Recommended Sponsor - Buy Original Artwork Directly from the Artist

Source: The Conversation (Au and NZ) – By Dominic McAfee, Postdoctoral researcher, marine ecology, University of Adelaide

Robbie Porter, OzFish Unlimited

Around Australia, hundreds of people are coming together to help a once-prized, but decimated and largely forgotten marine ecosystem. They’re busy restoring Australia’s native oyster and mussel reefs.

Alongside the high-profile national Reef Builder campaign, community groups have become inspired to do their bit, in their own backyards.

Fortunately there’s more than one way to rebuild a reef. And you don’t have to think small.

From humble beginnings, a community-driven project in Queensland’s Moreton Bay has grown into an ambitious plan to restore 100 hectares of oyster reef over the next ten years. This would make it the largest oyster reef restoration project in the Southern Hemisphere.

Introducing the Moreton Bay Shellfish Reef Restoration Project (OzFish Unlimited)

Why are we bringing back shellfish reefs?

Just 200 years ago, Australia’s coastline was home to billions upon billions of oysters and mussels, forming reefs that stretched thousands of kilometres. They filled the sheltered waters of bays and estuaries from the southern Great Barrier Reef to Tasmania and all the way around to Perth. These thriving marine ecosystems provided food, shelter and water filtration, as well as coastline protection from stormy seas.

But today, our shellfish reefs are near extinct. Oyster dredges scraped reef after reef from the seafloor throughout the 19th century. Oysters and mussels were harvested for food. Their shells were ground up to make roads and cement. Now only degraded remnants and individual oysters remain from what was once a continent-wide marine empire.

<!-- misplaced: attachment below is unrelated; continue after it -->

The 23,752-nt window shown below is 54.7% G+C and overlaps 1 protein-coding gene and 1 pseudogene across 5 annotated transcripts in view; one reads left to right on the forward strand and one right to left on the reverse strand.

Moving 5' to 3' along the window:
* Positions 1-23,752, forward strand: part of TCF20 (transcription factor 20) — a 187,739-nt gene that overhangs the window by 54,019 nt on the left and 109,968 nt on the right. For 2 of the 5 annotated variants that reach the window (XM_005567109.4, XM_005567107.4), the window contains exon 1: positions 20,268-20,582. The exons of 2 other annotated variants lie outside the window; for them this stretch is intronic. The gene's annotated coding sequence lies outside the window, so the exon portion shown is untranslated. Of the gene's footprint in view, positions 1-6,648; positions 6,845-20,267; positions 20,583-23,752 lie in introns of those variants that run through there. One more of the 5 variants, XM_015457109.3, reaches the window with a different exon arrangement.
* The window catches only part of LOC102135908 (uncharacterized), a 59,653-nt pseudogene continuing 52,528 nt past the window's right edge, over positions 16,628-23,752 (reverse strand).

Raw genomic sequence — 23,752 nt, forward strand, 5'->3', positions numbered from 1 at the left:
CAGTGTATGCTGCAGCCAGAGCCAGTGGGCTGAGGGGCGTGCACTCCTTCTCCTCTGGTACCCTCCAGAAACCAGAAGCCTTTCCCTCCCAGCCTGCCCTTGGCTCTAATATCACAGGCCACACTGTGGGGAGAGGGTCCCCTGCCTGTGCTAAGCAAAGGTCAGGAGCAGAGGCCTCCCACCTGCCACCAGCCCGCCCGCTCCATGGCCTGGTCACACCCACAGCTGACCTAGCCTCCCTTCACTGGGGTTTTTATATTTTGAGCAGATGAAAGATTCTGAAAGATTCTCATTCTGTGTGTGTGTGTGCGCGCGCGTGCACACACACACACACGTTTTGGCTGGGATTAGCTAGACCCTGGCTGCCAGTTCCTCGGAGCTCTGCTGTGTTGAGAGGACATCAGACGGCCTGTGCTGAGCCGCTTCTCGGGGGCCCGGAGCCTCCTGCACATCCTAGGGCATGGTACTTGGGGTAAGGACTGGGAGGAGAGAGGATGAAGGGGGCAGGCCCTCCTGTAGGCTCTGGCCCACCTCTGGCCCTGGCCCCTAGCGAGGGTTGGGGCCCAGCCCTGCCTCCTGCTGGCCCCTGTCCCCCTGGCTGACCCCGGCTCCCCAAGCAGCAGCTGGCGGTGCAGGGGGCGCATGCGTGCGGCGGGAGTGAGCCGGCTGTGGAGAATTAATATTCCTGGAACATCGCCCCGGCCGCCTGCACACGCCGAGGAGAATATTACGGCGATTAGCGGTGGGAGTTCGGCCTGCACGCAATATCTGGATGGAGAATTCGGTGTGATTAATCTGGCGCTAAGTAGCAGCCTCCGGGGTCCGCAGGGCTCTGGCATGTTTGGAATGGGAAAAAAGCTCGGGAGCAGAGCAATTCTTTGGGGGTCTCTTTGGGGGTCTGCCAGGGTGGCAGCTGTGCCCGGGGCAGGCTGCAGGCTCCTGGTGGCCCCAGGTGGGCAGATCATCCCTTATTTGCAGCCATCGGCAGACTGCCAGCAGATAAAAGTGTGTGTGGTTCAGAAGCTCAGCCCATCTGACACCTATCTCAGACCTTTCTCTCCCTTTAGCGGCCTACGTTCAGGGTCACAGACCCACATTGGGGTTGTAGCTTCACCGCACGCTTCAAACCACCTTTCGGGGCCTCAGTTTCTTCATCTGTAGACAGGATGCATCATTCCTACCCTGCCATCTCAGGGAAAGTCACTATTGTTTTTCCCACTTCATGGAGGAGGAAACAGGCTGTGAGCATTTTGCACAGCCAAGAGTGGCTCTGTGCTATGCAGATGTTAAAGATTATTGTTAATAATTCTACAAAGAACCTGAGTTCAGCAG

Fortunately, Australia’s shellfish ecosystems were rediscovered this century. Researchers used historical records including newspaper clippings to work out how many oysters were taken and where from.

Community interest grew as the scale of the loss became clear. Coastal communities could see the benefits of shellfish and wanted to bring them back.

It turns out the baby oysters are still there, bobbing around in the ocean, just looking for a place to live.

How do you build a shellfish reef?

There’s more than one way to rebuild shellfish reefs.

If you have earth-moving equipment and lots of money, you can start from the ground up.

Limestone rubble can provide the firm foundation for baby oysters to settle and grow.

That’s how Australia’s largest oyster reef restorations are built. Construction began in 2015.

Windara Reef now spans 20 hectares in the coastal waters of Gulf St Vincent, near Ardrossan on the Yorke Peninsula in South Australia.

Through a national campaign led by The Nature Conservancy, reefs have been built at 23 locations this way. They plan to hit a target of 60 reef ecosystems by 2030.

But if you don’t have cranes, trucks and the money it costs to build reefs from stone, there is another way. Baby oysters can simply settle and grow on the shells of old oysters, if they’re clumped together.

Fishing filmmaker’s bright idea

When former filmmaker Robbie Porter of Wynnum in Queensland heard about a small reef restoration project in the Noosa River, he wanted to do something closer to home. He approached fish conservation non-profit OzFish Unlimited with an idea for a smaller-scale, hands-on approach to reef building.

He devised a structure people could use to build their own reefs – one that’s light enough to be carried to a boat and dropped over the side.

These wire mesh cages, called “robust oyster baskets”, are filled with sterile, recycled oyster shells. The structure ensures the shell to be held together for a few years, until the reef is established.

Once the baby oysters find a good place to settle, they cement themselves to it. As they grow, they fuse with other oysters. After two or three years, the wire cage rusts away and you’re left with an “oyster bommie”, which looks like some of the few remaining reefs that still exist in undeveloped areas.